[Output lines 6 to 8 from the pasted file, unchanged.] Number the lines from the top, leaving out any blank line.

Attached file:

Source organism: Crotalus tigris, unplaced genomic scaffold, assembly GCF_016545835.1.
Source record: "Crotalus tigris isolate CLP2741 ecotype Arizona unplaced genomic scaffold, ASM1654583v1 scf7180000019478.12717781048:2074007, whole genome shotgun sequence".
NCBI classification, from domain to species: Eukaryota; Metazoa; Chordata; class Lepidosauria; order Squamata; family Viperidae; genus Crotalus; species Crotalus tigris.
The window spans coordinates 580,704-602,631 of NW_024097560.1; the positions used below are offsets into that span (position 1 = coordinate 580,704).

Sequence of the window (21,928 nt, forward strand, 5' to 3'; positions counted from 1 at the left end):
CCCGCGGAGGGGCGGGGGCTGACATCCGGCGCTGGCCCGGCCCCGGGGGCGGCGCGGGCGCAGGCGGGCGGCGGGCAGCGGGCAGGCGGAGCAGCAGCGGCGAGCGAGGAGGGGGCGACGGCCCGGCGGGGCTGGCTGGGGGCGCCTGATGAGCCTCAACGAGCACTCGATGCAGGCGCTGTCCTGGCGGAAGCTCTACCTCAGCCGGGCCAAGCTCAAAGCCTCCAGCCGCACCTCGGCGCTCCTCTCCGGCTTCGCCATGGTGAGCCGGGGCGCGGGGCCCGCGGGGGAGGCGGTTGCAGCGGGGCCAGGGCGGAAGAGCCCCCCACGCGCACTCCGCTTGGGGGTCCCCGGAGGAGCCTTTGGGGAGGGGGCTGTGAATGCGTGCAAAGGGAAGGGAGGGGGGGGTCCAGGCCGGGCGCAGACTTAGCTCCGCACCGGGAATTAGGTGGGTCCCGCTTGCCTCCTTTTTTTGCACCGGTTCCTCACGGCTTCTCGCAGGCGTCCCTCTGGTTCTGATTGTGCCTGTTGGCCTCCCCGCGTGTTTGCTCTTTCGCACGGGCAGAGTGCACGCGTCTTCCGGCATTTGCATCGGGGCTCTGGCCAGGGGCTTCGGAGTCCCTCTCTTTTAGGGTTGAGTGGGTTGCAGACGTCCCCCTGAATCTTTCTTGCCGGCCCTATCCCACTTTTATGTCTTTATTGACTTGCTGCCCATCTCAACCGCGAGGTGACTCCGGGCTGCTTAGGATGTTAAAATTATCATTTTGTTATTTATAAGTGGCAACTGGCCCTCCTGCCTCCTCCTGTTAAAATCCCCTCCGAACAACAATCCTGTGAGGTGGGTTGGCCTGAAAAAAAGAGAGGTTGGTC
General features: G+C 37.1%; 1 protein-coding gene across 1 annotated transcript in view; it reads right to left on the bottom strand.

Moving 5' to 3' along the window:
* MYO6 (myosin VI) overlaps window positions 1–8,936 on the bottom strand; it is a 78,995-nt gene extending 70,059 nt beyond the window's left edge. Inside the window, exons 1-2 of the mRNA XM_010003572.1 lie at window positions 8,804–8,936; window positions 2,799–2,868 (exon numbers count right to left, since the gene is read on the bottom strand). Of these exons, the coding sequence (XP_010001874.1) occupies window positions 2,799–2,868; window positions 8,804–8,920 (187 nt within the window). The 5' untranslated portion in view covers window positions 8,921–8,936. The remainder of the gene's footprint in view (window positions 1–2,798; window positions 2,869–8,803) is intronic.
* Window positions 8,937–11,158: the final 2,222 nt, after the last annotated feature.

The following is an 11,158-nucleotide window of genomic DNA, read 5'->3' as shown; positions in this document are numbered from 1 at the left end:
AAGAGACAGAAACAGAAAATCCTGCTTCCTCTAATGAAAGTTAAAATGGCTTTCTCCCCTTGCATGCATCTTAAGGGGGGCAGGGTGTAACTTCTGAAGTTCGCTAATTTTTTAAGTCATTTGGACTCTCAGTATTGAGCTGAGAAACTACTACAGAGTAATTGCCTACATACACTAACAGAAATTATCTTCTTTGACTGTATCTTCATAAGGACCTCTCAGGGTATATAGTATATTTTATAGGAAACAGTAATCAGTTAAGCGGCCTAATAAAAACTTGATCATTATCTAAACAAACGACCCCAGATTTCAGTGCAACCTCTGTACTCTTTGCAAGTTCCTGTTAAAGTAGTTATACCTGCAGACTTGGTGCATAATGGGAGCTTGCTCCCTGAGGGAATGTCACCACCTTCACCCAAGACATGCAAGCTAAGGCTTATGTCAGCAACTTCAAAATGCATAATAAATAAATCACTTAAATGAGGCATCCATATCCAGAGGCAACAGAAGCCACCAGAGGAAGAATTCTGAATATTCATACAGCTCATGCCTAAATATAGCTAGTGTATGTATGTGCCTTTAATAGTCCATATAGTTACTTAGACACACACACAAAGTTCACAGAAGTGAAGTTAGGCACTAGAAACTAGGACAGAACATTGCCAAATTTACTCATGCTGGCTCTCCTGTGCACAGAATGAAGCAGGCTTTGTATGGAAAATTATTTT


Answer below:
CCCGCGGAGGGGCGGGGGCTGACATCCGGCGCTGGCCCGGCCCCGGGGGCGGCGCGGGCGCAGGCGGGCGGCGGGCAGCGGGCAGGCGGAGCAGCAGCGGCGAGCGAGGAGGGGGCGACGGCCCGGCGGGGCTGGCTGGGGGCGCCTGATGAGCCTCAACGAGCACTCGATGCAGGCGCTGTCCTGGCGGAAGCTCTACCTCAGCCGGGCCAAGCTCAAAGCCTCCAGCCGCACCTCGGCGCTCCTCTCCGGCTTCGCCATGGTGAGCCGGGGCGCGGGGCCCGCGGGGGAGGCGGTTGCAGCGGGGCCAGGGCGGAAGAGCCCCCCACGCGCACTCCGCTTGGGGGTCCCCGGAGGAGCCTTTGGGGAGGGGGCTGTGAATGCGTGCAAAGGGAAGGGAGGGGGGGGTCCAGGCCGGGCGCAGACTTAGCTCCGCACCGGGAATTAGGTGGGTCCCGCTTGCCTCCTTTTTTTGCACCGGTTCCTCACGGCTTCTCGCAGGCGTCCCTCTGGTTCTGATTGTGCCTGTTGGCCTCCCCGCGTGTTTGCTCTTTCGCACGGGCAGAGTGCACGCGTCTTCCGGCATTTGCATCGGGGCTCTGGCCAGGGGCTTCGGAGTCCCTCTCTTTTAGGGTTGAGTGGGTTGCAGACGTCCCCCTGAATCTTTCTTGCCGGCCCTATCCCACTTTTATGTCTTTATTGACTTGCTGCCCATCTCAACCGCGAGGTGACTCCGGGCTGCTTAGGATGTTAAAATTATCATTTTGTTATTTATAAGTGGCAACTGGCCCTCCTGCCTCCTCCTGTTAAAATCCCCTCCGAACAACAATCCTGTGAGGTGGGTTGGCCTGAAAAAAAGAGAGGTTGGTC
General features: G+C 37.1%; 1 protein-coding gene across 1 annotated transcript in view; it reads right to left on the bottom strand.

Moving 5' to 3' along the window: